Making it happen

09/16/2015  Before getting into the fishing…  If you’re pondering heading north this weekend — or already are — consider pitching in a few hours at the Manistee River Cleanup on Saturday, September 19, 9 am, at the Ol’ Barn on M-72 (west of Grayling, east of the Manistee).  You won’t miss much fishing, you’ll get to help the Manistee, and you’ll get a barbecue besides.  Show up, and they’ll have something for you to do.  Have a kayak?  Bring it!  There are walking/wading beats, boat beats, on shore cleaning, stump moving for future trout habitat, and cedar tree planting.  Again, everyone is meeting at 9 am on Saturday, September 19 at the Ol’ Barn, and lunch and refreshments from 12 pm to 2 pm.   Need more info?  Email the Upper Manistee River Association at [email protected]


Midday streamer brown

Okay, it’s probably not fair to post some beautiful pre-spawn brown trout this early in the season.  It is a gross misrepresentation of the typical September bluebird day fishing we’ve had.  But they’re so darn pretty.


Bill noted this trout has a double chin!  Kevin and Pat teamed up on this dandy

It has been pleasant.   The fishing, too, has been pleasant, but not always easy.  On top: Adams parachutes, ants, Patriots, small Royal Wulff’s, BWOs, and even some rubber leg stuff.  For droppers: Gidgets, Copper Johns, and Pheasant Tails.  For streamers: small, and on comparatively fine tippet (2x to 4x, depending on how heavy the fly is).  When it gets warm in September, don’t hesitate to put on your waders in the dark and hit the river at daybreak (about 6:45 am).

Or go night fishing, which Jordan and Denny and I did last night.  I planned on going.  Then I didn’t — preseasons, tired, etc.  Jordan made fun of me.  Denny probably made fun of me.  Katy definitely made fun of me.  You should go, she said.  So I went.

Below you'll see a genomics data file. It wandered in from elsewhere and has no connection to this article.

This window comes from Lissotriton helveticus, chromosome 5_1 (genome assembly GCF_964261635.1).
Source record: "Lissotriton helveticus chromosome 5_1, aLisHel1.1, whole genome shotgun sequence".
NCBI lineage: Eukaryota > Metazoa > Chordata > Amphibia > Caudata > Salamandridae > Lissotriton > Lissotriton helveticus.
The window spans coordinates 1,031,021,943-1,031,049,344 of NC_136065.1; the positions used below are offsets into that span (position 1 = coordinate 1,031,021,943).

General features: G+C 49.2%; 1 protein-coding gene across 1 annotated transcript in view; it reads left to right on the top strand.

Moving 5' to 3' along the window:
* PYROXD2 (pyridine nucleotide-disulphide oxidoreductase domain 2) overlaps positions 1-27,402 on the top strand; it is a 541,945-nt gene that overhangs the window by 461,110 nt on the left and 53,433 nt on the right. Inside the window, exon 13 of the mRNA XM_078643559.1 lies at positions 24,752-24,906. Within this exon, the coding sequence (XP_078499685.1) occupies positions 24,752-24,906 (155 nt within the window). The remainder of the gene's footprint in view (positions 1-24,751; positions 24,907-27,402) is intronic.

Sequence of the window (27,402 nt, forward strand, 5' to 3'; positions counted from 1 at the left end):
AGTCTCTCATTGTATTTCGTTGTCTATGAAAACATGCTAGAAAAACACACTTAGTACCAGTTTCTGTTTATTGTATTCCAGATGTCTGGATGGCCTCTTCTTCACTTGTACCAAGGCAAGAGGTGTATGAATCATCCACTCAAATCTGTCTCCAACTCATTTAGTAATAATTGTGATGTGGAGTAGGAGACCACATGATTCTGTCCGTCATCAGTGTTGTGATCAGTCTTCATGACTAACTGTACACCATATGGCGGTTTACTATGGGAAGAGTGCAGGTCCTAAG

We launched a boat down a quiet, moody stretch of night-river.  The sky was clear and full of stars, satellites, and meteorites.  The river was alive.  Jordan moved a fish immediately.  And then another.  And another.  I was in the front, and wasn’t moving anything.  Twitch it, he said.  So I twitched it.  And there they were.  Two on the inside of Phil’s bend.  One over the brookie riffle.  A big one down by the barking dog.  Final score: trout=10, anglers=0.  We had ten blow-ups/tugs/explosions…and one great big leap.  Away from our flies we heard a few fish slash and feed.  The river was palpably on, the way a trout river speaks a language that, while foreign, is also unmistakable.


A rotund little brown — would love to see this fish in three years

I’ve felt a bit lost during these 80 degree afternoons.  And while non-anglers hope for a beautiful weekend, I want the meanest cold front September can throw.  Because the timing is right for some excellent streamer fishing.  Because the bird dogs are driving me crazy wanting to hunt.  Because the afternoon #20 olive have started hatching and just need some drizzle to keep them on the water long enough for the trout to get in a rhythm.

So the forecasted 62 degree day on Saturday, with morning rain, is as exciting to me now as it would be in late April.  The season in Michigan opens and closes more or less identically, but this mirror image makes the end of the season no less exciting than the beginning.

It’s time to think of fall.  To clean out the vehicles and prepare for the nuances of the big cool down.  The rush of brown after a small black streamer.  The rumble of a family group of grouse flushing.  The promise of an afternoon spent working pods of fiery brook trout delicately taking olives.  There’s a sense that time is getting away in the fall, and that hum of anxiety — that soon this will all end — is both cosmically sad, and also motivating.  I knew I was going night fishing last night.  I had no choice.  And I’ll probably go tomorrow night too.  Because one of these times will be the last time this year.  And that alone is enough to get me in my waders.



We’ve been thinking about it, and thinking about it…now we’re going to do it:  a simple, fun, homespun fly-fishing catalog.  If you want in, send an email to me at [email protected] with your mailing address. We’ll also have sign-up forms at the shop on Saturday and beyond. We’re looking forward to making it, and we hope you’re looking forward to reading it.  So far the response has been HUGE!  We can’t wait to stumble through issue #1!

Previous Fishing Reports


It really is 92 in the shade.  We’re poling riverboats, not flats skiffs, and the trout don’t like the heat any more than any of us do.   The hex is

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